Healthcare

Setting the standard for the sale and supply of digital content, services and goods in the digital health world

By Sean O’Reilly and Kate Murphy
10 February 2021

On 26 March 2019, the European Parliament adopted two key directives as part of the EU’s Digital Single Market Strategy, namely, Directive (EU) 2019/770 on certain aspects concerning contracts for the supply of digital content and digital services (the “Digital Content Directive”) and Directive (EU) 2019/771 on certain aspects concerning contracts for the sale of goods (the “Sale of Goods Directive”). Member States, including Ireland, are required to transpose both directives by 1 July 2021 and to apply those transposition measures from 1 January 2022. The provisions of the Digital Content Directive will apply to the provision of digital services and digital content which occur from 1 January 2022 with the exception of provisions regulating the modification of digital content or services and permitting traders to pursue others in the supply chain. The latter provisions will only apply to contracts concluded after 1 January 2022.  The Sale of Goods Directive will not apply to contracts concluded before 1 January 2022.  

We examine how these directives will affect the way in which we receive and provide health and care goods and services in the context of digital health.  

The Digital Content Directive ((EU) 2019/770)

The Digital Content Directive aims to harmonise certain key rules on the supply of digital content and digital services. The Digital Content Directive applies to any contract where a trader supplies digital content (to include computer programmes and mobile applications, as well as video and audio files in digital form) or digital services (to include services which allow the creation of, processing of, accessing or storage of data in digital form) to the consumer, who is defined in the directive as being “any natural person who, in relation to contracts covered by this Directive, is acting for purposes which are outside that person's trade, business, craft, or profession”, and the consumer pays or undertakes to pay a price. It also applies when the consumer does not pay a price but provides or undertakes to provide personal data to the trader, unless the personal data provided are only processed for the purpose of supplying the digital content or digital service or for the trader to comply with legal requirements.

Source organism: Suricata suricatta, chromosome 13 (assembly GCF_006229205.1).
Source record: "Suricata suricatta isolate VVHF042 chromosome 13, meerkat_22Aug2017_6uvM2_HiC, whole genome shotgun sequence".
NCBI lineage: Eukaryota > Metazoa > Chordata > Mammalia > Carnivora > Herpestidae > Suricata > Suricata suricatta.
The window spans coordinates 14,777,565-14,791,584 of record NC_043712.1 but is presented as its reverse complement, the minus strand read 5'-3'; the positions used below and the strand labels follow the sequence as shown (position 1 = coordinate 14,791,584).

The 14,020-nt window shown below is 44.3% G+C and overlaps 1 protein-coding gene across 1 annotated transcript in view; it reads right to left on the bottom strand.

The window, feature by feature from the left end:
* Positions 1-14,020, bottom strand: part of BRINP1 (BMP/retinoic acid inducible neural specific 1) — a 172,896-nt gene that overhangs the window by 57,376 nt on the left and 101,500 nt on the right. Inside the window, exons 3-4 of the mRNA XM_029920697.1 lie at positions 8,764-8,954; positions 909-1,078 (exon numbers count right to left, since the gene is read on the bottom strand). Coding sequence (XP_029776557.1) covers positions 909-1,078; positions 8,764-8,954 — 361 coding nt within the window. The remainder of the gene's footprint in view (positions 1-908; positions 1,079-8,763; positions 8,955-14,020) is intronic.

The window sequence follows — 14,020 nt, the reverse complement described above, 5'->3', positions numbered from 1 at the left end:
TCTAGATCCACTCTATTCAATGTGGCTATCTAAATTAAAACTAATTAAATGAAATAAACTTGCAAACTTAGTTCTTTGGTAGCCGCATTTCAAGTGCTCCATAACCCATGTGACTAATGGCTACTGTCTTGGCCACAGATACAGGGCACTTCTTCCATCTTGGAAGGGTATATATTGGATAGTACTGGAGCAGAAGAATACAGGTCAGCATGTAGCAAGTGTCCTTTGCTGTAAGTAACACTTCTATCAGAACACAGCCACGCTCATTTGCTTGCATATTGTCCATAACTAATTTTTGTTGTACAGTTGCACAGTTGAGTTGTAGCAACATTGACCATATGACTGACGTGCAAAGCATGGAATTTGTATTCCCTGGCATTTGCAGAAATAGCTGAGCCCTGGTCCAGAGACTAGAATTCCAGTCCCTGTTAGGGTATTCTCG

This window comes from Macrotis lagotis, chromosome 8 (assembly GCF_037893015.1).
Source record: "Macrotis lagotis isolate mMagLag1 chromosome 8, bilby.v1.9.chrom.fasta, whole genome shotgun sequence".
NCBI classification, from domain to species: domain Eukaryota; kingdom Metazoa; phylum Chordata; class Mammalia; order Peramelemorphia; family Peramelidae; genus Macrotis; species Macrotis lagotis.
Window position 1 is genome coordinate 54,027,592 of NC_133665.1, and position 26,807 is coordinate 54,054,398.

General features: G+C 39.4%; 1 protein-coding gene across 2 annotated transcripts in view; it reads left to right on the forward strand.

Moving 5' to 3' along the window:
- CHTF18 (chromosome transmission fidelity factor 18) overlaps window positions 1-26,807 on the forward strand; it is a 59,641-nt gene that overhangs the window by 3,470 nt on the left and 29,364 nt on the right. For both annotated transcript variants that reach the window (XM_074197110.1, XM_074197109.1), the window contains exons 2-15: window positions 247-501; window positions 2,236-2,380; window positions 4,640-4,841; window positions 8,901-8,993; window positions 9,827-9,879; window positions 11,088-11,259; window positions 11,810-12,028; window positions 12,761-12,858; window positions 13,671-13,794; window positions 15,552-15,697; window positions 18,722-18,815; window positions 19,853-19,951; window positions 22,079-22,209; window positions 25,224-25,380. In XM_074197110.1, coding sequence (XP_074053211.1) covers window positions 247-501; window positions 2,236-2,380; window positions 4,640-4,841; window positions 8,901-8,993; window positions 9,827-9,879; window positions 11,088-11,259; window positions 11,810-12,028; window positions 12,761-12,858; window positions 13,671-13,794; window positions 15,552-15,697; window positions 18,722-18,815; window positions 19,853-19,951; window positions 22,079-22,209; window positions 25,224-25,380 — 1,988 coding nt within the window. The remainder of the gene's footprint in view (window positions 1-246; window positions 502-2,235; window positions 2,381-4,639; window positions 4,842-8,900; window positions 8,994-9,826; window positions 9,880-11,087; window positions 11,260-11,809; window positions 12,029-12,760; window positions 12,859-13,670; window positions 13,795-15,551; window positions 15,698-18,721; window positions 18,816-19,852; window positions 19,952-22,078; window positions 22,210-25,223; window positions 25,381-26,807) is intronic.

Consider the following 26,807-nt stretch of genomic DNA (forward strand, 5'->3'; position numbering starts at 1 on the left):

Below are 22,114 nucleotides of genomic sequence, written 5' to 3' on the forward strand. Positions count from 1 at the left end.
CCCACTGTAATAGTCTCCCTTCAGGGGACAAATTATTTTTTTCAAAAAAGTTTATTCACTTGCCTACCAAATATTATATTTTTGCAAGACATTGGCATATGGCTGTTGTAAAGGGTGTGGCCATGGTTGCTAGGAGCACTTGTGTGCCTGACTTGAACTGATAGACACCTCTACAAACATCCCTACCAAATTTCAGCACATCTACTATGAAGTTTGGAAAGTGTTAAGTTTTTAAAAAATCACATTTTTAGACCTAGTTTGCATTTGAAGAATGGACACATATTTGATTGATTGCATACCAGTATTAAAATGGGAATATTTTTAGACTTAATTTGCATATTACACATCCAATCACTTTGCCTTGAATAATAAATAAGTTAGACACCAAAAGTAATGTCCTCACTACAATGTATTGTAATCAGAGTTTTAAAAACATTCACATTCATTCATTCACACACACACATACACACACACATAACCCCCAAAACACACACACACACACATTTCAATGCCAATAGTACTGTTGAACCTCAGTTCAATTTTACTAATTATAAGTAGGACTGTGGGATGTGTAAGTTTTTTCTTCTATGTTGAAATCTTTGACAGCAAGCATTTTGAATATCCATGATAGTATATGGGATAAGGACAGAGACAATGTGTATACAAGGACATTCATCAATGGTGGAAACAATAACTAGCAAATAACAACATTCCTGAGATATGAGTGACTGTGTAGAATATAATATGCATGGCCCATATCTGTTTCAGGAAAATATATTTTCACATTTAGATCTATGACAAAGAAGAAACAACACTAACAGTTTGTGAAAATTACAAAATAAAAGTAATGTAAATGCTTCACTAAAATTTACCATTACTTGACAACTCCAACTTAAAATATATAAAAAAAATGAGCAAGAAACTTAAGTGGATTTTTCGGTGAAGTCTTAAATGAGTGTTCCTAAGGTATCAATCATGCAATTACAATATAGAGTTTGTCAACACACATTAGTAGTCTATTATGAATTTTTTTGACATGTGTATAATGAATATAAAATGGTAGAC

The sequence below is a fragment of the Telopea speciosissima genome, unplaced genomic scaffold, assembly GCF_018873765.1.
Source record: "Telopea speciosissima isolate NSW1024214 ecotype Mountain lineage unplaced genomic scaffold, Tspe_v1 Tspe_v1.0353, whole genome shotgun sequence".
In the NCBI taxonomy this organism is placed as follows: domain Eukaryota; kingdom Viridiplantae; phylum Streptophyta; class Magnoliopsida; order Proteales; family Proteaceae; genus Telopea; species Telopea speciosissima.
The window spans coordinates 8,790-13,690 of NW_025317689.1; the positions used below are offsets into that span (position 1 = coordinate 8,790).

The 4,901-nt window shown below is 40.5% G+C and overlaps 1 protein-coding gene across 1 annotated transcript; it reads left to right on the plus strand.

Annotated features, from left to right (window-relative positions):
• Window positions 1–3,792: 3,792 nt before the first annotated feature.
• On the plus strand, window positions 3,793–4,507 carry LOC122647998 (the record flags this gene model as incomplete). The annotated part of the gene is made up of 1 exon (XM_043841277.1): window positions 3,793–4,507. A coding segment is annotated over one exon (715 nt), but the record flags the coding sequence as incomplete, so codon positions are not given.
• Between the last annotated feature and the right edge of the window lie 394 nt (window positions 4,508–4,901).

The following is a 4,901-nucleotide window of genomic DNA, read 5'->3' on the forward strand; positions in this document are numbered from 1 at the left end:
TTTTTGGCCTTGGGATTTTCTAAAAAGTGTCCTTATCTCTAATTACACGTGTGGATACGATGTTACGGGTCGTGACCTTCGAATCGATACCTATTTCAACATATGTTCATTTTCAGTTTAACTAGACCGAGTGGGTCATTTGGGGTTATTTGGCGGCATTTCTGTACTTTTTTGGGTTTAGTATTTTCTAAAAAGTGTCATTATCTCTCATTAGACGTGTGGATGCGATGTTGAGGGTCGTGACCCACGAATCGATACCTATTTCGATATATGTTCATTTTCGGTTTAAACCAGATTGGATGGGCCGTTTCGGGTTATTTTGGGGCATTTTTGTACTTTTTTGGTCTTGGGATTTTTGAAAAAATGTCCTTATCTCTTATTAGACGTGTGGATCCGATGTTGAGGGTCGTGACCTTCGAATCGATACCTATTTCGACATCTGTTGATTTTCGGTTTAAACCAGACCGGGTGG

Articles 3(4) and 3(5) of the Digital Content Directive identify digital content and digital services to which the Directive will not apply. Amongst these are contracts with respect to “healthcare”, which is defined in another directive as “health services provided by health professionals to patients to assess, maintain or restore their state of health, including the prescription, dispensation and provision of medicinal products and medical devices”[1]. 

However, the Digital Content Directive will apply to any digital content or digital service that constitutes a medical device, such as health applications, that can be obtained by the consumer without being prescribed or provided by a health professional. Therefore, it seems likely that the Digital Content Directive will capture many health and wellness apps that can be accessed on the various app stores.

Article 7 of the Digital Content Directive sets out subjective standards that digital content or digital services must meet, to include: 

  • fit the description, quantity and quality, and having other features such as functionality, compatibility, interoperability, as required by the contract;
  • be fit for the purpose agreed as part of the contract process; 
  • be supplied with all accessories, instructions and assistance as required by the contract; and
  • be updated as stipulated by the contract.

Article 8 of the Digital Content Directive provides for objective standards of conformity, so that in addition to complying with any subjective requirement for conformity, the digital content or digital service shall:

  • be fit for the purposes for which digital content or digital services of the same type would normally be used;
  • be of the quantity and possess the qualities and performance features, including in relation to functionality, compatibility, accessibility, continuity and security, normal for digital content or digital services of the same type and which the consumer may reasonably expect, given the nature of the digital content or digital service; 
  • be supplied along with any accessories and instructions which the consumer may reasonably expect to receive; and
  • comply with any trial version or preview of the digital content or digital service, made available by the trader before the conclusion of the contract.

Article 11 makes provision for the liability of a trader in circumstances where the trader fails to supply the digital content or digital service, or for any lack of conformity of the digital content or digital service that exists at the time of supply, and differentiates between a single act of supply or a series of individual acts of supply, as follows:

  • where a contract provides for a single act of supply or a series of individual acts of supply, the trader shall be liable for any lack of conformity under Article 7 (subjective requirements for conformity), Article 8 (objective requirements for conformity) and Article 9 (incorrect integration of the digital content or digital service) which exists at the time of supply, without prejudice to point (b) of Article 8(2), which provides that the trader shall ensure that the consumer is informed of and supplied with updates that are necessary to keep the digital content or digital service in conformity, for the period of time that the consumer may reasonably expect given the type and purpose of the digital content or digital service and taking into account the circumstances and nature of the contract, where the contract provides for a single act of supply or a series of individual acts of supply. If, under national law, the trader is only liable for a lack of conformity that becomes apparent within a period of time after supply, that period shall not be less than two years from the time of supply, without prejudice to point (b) of Article 8(2);